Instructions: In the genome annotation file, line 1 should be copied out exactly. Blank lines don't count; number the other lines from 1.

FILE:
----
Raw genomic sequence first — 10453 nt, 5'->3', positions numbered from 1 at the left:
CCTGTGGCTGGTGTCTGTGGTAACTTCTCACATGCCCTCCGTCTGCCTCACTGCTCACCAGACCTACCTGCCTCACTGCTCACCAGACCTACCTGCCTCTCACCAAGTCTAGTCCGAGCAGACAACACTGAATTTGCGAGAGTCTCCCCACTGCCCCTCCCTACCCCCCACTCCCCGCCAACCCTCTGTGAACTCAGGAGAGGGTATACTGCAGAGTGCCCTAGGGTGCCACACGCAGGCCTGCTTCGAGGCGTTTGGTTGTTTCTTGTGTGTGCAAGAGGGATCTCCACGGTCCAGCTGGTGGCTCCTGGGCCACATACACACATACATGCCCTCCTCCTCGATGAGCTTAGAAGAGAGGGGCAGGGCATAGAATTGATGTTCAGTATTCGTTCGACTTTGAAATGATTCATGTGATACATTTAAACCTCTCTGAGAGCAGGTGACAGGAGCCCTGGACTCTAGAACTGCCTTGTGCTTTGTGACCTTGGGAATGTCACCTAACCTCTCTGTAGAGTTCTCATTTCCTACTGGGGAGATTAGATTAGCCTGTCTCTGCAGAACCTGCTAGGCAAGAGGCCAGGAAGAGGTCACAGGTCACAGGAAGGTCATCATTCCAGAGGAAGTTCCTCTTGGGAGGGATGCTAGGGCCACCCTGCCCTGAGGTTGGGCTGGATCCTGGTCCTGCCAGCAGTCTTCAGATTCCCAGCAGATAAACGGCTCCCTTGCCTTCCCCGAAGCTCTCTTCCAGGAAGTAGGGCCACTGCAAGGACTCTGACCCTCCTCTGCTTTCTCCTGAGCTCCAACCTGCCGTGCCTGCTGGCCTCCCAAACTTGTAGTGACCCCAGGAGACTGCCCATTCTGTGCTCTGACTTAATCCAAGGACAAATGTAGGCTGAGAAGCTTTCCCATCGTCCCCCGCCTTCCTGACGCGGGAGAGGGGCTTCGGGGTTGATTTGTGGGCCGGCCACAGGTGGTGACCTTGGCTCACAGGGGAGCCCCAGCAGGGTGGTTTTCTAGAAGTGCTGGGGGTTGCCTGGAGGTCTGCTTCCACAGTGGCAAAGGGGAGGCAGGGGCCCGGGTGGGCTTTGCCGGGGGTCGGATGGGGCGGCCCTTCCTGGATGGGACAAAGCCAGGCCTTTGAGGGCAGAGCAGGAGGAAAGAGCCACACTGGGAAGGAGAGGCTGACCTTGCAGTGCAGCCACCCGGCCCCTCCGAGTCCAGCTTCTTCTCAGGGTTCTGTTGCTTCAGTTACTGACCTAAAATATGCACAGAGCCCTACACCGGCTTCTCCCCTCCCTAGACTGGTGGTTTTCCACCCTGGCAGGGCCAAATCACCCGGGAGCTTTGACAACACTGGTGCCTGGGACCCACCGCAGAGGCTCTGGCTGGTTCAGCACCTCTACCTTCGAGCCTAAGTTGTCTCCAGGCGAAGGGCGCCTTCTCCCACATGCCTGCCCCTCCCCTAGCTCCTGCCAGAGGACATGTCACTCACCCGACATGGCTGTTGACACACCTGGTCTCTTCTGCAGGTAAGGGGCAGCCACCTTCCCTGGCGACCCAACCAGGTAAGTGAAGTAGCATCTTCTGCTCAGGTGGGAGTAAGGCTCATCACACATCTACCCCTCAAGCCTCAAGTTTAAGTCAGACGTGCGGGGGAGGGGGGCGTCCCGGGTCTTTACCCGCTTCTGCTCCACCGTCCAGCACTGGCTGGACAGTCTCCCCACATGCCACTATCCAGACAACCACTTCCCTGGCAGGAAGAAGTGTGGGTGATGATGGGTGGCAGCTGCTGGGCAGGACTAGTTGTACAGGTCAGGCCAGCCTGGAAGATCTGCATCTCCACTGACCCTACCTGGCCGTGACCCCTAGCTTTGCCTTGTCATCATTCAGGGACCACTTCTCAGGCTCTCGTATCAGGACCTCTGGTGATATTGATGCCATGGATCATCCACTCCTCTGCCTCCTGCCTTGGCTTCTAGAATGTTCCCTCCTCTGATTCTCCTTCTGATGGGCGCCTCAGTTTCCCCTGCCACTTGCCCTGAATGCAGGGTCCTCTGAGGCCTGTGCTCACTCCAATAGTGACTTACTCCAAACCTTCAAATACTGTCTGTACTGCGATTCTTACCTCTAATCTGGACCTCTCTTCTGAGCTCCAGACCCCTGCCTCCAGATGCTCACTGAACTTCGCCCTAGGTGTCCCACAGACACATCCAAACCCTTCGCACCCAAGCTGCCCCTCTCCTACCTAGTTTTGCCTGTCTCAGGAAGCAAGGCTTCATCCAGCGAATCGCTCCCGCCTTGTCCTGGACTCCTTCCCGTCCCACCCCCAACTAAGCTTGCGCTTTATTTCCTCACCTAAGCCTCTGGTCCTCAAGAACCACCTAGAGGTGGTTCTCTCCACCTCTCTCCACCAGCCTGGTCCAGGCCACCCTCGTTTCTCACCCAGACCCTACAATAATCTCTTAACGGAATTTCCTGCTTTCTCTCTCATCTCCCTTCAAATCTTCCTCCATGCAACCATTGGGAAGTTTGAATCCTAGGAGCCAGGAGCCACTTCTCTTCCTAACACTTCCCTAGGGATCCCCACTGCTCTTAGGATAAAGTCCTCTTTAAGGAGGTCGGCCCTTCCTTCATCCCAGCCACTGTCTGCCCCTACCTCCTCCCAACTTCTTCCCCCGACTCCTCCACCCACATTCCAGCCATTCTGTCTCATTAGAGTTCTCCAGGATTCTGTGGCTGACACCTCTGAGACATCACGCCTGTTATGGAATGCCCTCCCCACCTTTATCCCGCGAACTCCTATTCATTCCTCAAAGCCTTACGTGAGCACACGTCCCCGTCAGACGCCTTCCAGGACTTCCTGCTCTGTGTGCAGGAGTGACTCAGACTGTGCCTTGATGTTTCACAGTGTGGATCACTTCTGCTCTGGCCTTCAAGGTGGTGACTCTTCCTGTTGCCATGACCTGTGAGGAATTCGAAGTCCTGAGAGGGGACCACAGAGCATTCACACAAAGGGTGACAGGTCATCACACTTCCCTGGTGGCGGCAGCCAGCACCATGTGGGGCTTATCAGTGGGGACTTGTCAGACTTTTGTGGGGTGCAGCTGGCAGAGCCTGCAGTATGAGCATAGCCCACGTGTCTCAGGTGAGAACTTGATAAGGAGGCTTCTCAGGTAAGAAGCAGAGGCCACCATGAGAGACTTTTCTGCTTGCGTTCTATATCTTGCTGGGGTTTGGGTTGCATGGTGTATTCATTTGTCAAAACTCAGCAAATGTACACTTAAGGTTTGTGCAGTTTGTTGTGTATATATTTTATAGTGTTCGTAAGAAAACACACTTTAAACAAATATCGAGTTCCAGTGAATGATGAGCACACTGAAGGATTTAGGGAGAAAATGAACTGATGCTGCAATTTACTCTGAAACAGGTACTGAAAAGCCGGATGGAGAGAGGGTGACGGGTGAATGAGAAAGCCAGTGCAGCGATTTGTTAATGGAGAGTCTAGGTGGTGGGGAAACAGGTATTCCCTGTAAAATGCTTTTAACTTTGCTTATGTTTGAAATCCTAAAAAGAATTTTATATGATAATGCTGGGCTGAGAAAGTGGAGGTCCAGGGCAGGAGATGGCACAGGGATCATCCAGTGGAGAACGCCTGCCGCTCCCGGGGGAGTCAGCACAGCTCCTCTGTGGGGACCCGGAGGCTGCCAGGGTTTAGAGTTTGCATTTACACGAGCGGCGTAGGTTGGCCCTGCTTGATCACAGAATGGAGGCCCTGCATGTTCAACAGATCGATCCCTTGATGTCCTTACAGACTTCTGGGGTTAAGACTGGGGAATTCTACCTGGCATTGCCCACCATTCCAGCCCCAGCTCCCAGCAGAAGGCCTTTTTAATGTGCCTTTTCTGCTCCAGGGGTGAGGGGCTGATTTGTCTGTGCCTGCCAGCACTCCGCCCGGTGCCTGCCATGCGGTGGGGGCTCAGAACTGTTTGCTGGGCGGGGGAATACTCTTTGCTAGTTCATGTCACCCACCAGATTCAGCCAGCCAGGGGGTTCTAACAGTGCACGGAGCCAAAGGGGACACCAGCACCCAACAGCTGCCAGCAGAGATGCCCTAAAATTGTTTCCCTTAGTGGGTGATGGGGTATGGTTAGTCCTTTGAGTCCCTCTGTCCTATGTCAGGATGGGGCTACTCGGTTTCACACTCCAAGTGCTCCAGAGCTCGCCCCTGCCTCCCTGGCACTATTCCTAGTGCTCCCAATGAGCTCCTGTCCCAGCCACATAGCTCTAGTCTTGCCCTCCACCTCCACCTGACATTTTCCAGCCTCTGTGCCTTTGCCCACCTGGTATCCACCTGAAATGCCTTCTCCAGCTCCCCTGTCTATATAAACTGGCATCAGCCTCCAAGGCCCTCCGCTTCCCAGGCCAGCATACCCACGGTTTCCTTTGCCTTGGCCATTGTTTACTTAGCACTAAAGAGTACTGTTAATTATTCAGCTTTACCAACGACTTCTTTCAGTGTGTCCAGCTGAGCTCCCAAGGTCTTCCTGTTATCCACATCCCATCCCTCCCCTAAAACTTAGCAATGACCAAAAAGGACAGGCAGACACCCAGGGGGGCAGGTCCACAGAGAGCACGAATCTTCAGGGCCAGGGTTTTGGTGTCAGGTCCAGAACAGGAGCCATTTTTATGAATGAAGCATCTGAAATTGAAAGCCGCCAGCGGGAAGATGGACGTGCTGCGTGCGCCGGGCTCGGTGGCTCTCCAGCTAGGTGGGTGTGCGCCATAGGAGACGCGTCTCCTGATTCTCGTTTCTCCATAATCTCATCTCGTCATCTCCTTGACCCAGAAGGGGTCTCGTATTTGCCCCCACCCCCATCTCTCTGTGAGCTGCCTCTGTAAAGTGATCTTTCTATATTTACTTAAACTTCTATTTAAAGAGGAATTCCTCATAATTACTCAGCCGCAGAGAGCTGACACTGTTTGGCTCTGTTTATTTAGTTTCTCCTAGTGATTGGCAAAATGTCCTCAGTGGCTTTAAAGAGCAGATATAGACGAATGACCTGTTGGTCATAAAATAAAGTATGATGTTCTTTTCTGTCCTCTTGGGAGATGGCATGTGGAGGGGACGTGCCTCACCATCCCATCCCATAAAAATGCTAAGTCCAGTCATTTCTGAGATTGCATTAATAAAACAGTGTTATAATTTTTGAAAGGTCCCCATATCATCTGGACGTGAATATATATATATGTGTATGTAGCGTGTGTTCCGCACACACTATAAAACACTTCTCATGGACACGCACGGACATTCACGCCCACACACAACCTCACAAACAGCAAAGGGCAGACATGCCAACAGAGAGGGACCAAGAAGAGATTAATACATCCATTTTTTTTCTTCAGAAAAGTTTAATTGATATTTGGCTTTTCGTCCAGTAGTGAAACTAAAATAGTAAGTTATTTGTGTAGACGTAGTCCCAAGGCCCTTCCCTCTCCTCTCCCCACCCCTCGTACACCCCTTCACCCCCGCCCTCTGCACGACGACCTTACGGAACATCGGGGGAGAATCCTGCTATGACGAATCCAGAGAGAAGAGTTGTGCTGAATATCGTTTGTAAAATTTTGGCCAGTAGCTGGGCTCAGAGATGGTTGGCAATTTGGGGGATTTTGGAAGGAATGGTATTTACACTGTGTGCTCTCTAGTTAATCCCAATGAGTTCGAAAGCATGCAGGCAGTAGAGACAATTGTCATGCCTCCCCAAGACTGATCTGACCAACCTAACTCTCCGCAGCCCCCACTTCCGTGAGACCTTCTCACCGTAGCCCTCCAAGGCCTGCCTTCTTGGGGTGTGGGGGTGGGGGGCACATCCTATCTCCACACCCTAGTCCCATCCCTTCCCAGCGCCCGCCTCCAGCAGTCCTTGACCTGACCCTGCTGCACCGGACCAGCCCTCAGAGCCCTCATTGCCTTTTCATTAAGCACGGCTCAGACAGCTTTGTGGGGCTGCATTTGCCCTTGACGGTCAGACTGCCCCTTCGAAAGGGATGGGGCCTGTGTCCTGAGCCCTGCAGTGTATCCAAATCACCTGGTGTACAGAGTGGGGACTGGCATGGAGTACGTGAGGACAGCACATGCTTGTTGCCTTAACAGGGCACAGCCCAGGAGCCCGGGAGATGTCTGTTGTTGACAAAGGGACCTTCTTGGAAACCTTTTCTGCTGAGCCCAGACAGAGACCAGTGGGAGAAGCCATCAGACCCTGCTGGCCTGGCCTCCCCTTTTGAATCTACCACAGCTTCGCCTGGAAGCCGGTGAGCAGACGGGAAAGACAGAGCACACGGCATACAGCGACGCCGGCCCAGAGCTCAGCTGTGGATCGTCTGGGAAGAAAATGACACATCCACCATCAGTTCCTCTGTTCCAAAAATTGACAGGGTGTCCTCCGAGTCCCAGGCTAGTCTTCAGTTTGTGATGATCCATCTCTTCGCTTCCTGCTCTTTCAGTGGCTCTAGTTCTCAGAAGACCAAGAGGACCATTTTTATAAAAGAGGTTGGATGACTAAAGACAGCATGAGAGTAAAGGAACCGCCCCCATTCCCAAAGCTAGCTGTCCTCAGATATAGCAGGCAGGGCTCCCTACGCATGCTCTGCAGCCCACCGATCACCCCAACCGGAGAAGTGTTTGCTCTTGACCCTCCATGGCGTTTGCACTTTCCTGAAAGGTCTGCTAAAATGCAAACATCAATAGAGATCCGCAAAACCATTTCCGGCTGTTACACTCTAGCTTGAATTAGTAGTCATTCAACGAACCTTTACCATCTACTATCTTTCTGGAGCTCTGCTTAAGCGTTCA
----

Raw genomic sequence first — 10453 nt, 5'->3', positions numbered from 1 at the left: